Bookish conversation with author Samantha Wilcoxson.
You can also find me on my blog.
I'm still trying to decide if I owe my book club an apology for suggesting this one. On one hand, this novel includes an interesting snippet of history and some beautiful descriptions of the Pacific northwest. On the other, I almost added it to my just-keep-skimming shelf because I couldn't get over the feeling that nothing was ever going to happen.
The author opens with "The accused man, Kabuo Miyamoto," a man that the reader eventually understands but is never given much reason to like or sympathize with. I realize that is a strong statement to make about an American of Japanese descent who suffered the imprisonment of his people after the attack on Pearl Harbor, but the author made me feel sorry for those people as a group, never Kabuo himself.
This book attempts to be many things: murder mystery, statement on prejudice and discrimination, WWII story, and narrative on habits of fisherman. Unfortunately, it is not a great example of any of these.
Almost from the opening statement, an avid reader can predict the outcome of the lengthy trial that is stuffed with repetitive dialog. (Hint: most writers do not write dialog the way we actually talk because it is BORING.) The murder mystery, if it is even meant to be one, is not very mysterious.
What this book does best is display the prejudicial tendencies that can be aggravated in the average person in a time of tragedy or war. While the author intended this to be shown by the treatment of the Japanese members of the San Piedro Island community, I truly felt that the man who may have suffered most from discrimination was Ishmael Chambers.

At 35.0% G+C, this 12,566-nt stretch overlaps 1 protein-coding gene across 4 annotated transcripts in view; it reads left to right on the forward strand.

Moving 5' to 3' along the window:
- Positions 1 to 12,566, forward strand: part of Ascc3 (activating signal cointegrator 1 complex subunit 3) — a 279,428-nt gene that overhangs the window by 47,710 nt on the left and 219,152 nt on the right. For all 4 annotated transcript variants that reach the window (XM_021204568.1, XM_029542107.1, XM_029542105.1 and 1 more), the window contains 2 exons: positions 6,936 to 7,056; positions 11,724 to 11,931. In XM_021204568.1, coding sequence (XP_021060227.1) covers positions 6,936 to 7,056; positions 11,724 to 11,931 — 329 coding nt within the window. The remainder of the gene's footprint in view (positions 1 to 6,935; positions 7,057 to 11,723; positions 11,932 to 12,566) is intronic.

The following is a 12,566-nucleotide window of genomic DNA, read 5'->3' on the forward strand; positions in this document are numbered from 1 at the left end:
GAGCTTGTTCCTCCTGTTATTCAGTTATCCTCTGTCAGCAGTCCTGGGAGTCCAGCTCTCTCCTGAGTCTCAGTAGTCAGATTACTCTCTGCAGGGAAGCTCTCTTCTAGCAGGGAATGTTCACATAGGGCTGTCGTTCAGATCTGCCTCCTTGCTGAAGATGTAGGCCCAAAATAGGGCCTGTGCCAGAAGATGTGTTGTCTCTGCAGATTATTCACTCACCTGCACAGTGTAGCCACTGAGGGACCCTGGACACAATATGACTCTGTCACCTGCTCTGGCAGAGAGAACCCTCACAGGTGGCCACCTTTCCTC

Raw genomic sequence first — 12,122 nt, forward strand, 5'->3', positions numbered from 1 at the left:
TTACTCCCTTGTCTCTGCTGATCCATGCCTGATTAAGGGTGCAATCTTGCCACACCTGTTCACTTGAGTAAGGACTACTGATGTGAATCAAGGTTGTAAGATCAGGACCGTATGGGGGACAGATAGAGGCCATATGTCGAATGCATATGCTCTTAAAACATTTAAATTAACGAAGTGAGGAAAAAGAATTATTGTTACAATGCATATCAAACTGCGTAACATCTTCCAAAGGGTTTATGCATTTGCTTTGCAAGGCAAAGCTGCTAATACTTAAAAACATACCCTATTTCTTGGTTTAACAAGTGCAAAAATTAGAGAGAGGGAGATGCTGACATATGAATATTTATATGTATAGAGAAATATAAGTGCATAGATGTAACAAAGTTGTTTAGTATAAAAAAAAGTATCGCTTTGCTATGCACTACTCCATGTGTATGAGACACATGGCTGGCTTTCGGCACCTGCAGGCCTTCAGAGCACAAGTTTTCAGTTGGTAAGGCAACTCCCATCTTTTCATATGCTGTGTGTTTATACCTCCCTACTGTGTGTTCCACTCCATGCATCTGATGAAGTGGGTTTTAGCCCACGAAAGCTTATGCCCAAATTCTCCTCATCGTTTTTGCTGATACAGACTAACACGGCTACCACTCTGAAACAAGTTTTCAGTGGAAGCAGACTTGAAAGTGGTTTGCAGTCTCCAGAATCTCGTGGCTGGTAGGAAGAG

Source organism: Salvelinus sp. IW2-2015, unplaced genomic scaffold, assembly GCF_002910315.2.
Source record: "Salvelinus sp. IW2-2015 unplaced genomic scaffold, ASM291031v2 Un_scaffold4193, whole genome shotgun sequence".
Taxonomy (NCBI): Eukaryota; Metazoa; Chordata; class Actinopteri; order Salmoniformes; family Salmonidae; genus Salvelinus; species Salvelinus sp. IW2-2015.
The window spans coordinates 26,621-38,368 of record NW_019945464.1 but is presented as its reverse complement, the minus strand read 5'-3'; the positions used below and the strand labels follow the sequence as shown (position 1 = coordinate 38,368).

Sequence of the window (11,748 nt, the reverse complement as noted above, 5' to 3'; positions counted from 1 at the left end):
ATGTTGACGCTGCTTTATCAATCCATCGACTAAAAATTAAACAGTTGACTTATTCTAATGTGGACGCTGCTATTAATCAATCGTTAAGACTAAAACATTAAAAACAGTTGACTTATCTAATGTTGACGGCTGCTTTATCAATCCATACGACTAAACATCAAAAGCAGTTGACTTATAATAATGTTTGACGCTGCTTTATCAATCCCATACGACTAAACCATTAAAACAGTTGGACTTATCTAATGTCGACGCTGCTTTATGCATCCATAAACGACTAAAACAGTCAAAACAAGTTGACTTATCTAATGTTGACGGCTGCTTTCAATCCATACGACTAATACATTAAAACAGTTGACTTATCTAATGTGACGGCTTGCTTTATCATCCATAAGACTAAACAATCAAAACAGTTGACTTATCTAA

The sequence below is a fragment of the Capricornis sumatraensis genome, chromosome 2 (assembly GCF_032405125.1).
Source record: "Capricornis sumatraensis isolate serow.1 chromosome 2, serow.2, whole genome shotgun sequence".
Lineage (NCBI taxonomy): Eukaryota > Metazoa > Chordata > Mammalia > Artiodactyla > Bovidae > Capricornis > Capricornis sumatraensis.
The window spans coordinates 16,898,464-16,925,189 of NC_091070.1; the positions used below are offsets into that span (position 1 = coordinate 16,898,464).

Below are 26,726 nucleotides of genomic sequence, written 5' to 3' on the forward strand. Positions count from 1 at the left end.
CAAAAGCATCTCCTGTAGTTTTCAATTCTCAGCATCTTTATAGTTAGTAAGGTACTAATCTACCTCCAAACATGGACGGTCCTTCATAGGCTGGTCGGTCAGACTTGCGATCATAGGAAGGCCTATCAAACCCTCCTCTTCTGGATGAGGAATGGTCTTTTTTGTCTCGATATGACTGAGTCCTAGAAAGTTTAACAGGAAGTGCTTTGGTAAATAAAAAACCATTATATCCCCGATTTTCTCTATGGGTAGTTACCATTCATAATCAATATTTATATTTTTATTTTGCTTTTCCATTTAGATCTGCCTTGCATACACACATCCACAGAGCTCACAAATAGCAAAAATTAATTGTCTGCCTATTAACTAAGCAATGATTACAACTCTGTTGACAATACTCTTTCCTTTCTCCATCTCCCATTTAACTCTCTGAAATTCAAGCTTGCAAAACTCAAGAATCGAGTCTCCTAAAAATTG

Ishmael was the only character I felt drawn to as I watched him dismissed as a nasty hakujin by the woman he loved. The reader cannot help but feel his inner turmoil when he is forced to the other side of the world as a young man to kill an army of men who share the physical features of the woman he longs for. These events define Ishmael and leave him unable to connect with other people over a decade later. Though he wasn't the one shipped off to an internment camp, he was the character who seemed to feel pain more deeply than any of the others.
This story is told through a series of flashbacks as Kabuo's trial is underway. The reader is slowly given a picture of how he has come to be arrested through events and attitudes that have formed over his entire life, not just the death of one man, Carl Heine. Overall, the author uses this method effectively, though I could have done without the sex scenes. I realize that I am in the minority on this.
Writing talent is evident, but the story and characters failed to move me.